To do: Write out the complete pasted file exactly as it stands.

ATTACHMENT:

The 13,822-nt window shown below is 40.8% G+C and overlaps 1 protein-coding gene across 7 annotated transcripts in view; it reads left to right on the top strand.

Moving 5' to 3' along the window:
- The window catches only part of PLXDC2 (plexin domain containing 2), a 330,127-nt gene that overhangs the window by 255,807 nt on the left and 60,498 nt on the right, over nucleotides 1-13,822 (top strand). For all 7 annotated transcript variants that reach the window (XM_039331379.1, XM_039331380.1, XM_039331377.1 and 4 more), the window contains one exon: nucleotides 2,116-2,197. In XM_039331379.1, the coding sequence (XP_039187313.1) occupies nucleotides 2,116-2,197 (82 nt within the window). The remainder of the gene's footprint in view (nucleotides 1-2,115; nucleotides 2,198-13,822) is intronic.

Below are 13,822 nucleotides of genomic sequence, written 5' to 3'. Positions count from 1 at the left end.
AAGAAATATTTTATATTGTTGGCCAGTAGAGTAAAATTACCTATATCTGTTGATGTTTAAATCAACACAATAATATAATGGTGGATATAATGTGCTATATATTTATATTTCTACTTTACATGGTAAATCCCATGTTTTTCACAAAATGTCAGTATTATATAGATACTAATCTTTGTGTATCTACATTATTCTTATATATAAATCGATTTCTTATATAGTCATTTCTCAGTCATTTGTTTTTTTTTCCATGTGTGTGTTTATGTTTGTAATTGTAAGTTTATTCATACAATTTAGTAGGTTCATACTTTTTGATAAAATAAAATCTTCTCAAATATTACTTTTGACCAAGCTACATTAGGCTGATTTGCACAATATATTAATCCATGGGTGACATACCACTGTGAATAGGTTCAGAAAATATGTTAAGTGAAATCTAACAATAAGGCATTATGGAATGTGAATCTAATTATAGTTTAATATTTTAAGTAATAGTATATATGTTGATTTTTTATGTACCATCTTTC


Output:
The 13,822-nt window shown below is 40.8% G+C and overlaps 1 protein-coding gene across 7 annotated transcripts in view; it reads left to right on the top strand.

Moving 5' to 3' along the window:
- The window catches only part of PLXDC2 (plexin domain containing 2), a 330,127-nt gene that overhangs the window by 255,807 nt on the left and 60,498 nt on the right, over nucleotides 1-13,822 (top strand). For all 7 annotated transcript variants that reach the window (XM_039331379.1, XM_039331380.1, XM_039331377.1 and 4 more), the window contains one exon: nucleotides 2,116-2,197. In XM_039331379.1, the coding sequence (XP_039187313.1) occupies nucleotides 2,116-2,197 (82 nt within the window). The remainder of the gene's footprint in view (nucleotides 1-2,115; nucleotides 2,198-13,822) is intronic.

Below are 13,822 nucleotides of genomic sequence, written 5' to 3'. Positions count from 1 at the left end.
AAGAAATATTTTATATTGTTGGCCAGTAGAGTAAAATTACCTATATCTGTTGATGTTTAAATCAACACAATAATATAATGGTGGATATAATGTGCTATATATTTATATTTCTACTTTACATGGTAAATCCCATGTTTTTCACAAAATGTCAGTATTATATAGATACTAATCTTTGTGTATCTACATTATTCTTATATATAAATCGATTTCTTATATAGTCATTTCTCAGTCATTTGTTTTTTTTTCCATGTGTGTGTTTATGTTTGTAATTGTAAGTTTATTCATACAATTTAGTAGGTTCATACTTTTTGATAAAATAAAATCTTCTCAAATATTACTTTTGACCAAGCTACATTAGGCTGATTTGCACAATATATTAATCCATGGGTGACATACCACTGTGAATAGGTTCAGAAAATATGTTAAGTGAAATCTAACAATAAGGCATTATGGAATGTGAATCTAATTATAGTTTAATATTTTAAGTAATAGTATATATGTTGATTTTTTATGTACCATCTTTC